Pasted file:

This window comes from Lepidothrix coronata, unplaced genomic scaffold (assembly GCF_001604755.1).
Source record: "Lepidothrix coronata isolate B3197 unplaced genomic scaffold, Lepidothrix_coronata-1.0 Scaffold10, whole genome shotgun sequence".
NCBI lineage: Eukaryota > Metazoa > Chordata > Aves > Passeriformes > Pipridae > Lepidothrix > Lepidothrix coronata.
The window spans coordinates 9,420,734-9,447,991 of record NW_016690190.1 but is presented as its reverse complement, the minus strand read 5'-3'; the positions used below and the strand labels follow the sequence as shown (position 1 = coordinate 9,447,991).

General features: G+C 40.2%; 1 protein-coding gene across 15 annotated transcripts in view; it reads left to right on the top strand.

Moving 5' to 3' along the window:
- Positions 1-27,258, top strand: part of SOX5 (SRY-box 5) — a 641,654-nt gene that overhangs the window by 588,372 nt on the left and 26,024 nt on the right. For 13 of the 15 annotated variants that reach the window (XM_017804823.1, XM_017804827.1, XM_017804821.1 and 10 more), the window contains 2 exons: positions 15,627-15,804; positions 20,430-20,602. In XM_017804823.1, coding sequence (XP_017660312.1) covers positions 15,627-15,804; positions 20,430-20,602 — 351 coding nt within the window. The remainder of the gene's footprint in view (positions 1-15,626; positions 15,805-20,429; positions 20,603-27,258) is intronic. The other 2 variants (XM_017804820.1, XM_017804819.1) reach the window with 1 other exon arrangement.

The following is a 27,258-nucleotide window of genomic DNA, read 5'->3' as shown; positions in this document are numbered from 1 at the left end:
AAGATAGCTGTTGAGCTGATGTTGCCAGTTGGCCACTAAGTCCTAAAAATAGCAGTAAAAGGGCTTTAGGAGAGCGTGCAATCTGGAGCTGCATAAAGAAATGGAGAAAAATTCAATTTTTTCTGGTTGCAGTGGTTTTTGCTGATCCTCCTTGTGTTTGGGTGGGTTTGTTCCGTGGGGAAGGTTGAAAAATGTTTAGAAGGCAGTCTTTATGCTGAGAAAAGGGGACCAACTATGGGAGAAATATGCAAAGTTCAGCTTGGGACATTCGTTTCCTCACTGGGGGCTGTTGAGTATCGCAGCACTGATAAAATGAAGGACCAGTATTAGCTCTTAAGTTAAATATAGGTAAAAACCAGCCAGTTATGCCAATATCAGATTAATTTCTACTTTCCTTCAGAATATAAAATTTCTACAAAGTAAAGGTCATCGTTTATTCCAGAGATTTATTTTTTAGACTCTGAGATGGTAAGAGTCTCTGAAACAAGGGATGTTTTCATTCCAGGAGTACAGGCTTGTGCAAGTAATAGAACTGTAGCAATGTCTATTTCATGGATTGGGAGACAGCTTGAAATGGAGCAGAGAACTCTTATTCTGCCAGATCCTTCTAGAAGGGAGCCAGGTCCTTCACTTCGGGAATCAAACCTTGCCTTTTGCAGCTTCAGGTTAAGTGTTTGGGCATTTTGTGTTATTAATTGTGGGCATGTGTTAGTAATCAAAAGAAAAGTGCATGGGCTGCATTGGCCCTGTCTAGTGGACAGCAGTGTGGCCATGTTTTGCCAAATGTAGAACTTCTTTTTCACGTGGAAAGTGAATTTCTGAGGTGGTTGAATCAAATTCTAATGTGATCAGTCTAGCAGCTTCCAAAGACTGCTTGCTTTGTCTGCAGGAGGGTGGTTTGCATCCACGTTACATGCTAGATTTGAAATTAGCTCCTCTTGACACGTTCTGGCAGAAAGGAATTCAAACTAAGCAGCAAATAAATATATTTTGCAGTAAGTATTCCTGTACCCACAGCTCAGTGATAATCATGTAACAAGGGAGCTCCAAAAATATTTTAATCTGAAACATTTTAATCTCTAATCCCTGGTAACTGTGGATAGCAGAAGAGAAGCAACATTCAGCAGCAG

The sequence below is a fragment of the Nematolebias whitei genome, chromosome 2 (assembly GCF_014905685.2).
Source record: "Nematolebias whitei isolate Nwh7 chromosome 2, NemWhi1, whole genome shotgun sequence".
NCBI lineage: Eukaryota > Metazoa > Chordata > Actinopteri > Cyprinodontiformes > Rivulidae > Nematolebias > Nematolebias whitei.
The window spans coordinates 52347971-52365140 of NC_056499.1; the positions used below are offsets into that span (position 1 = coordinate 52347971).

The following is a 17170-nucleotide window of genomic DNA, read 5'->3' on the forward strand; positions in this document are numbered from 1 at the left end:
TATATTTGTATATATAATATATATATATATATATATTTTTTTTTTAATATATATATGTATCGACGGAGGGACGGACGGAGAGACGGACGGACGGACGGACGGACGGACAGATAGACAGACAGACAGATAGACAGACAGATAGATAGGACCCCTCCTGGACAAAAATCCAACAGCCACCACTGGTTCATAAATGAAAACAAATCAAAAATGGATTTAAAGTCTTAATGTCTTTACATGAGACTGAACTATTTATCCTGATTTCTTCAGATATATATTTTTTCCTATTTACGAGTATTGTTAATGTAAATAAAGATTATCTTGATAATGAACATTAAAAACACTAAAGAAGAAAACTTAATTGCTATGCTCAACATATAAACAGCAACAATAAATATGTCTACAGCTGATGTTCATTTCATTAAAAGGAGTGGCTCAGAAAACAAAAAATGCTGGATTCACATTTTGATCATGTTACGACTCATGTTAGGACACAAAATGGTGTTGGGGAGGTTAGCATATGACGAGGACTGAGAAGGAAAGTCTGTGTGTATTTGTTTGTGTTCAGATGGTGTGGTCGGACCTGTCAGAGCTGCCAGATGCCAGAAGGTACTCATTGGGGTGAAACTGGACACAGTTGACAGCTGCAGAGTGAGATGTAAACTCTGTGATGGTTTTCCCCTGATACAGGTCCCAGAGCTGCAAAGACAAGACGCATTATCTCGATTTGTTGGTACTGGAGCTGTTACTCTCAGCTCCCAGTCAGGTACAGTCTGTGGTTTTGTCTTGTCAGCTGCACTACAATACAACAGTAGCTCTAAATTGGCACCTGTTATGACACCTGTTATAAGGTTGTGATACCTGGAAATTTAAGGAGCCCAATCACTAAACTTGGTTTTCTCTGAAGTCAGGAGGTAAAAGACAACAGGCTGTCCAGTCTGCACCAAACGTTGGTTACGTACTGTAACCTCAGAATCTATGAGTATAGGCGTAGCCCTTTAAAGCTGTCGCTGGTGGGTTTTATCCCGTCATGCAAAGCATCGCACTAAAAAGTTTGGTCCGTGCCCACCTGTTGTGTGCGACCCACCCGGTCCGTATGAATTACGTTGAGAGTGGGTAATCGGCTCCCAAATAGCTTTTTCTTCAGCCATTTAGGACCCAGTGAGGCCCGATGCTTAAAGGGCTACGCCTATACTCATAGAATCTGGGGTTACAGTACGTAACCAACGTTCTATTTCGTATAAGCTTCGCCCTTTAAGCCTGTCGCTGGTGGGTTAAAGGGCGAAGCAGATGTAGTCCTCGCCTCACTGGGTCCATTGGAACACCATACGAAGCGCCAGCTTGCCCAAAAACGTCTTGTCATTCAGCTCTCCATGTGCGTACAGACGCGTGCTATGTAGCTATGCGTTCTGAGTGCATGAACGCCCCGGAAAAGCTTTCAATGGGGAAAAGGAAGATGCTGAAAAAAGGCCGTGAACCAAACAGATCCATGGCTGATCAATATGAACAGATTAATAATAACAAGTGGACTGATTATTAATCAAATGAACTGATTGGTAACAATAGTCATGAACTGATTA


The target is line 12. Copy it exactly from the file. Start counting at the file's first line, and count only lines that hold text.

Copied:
NCBI lineage: Eukaryota > Metazoa > Chordata > Actinopteri > Cyprinodontiformes > Rivulidae > Nematolebias > Nematolebias whitei.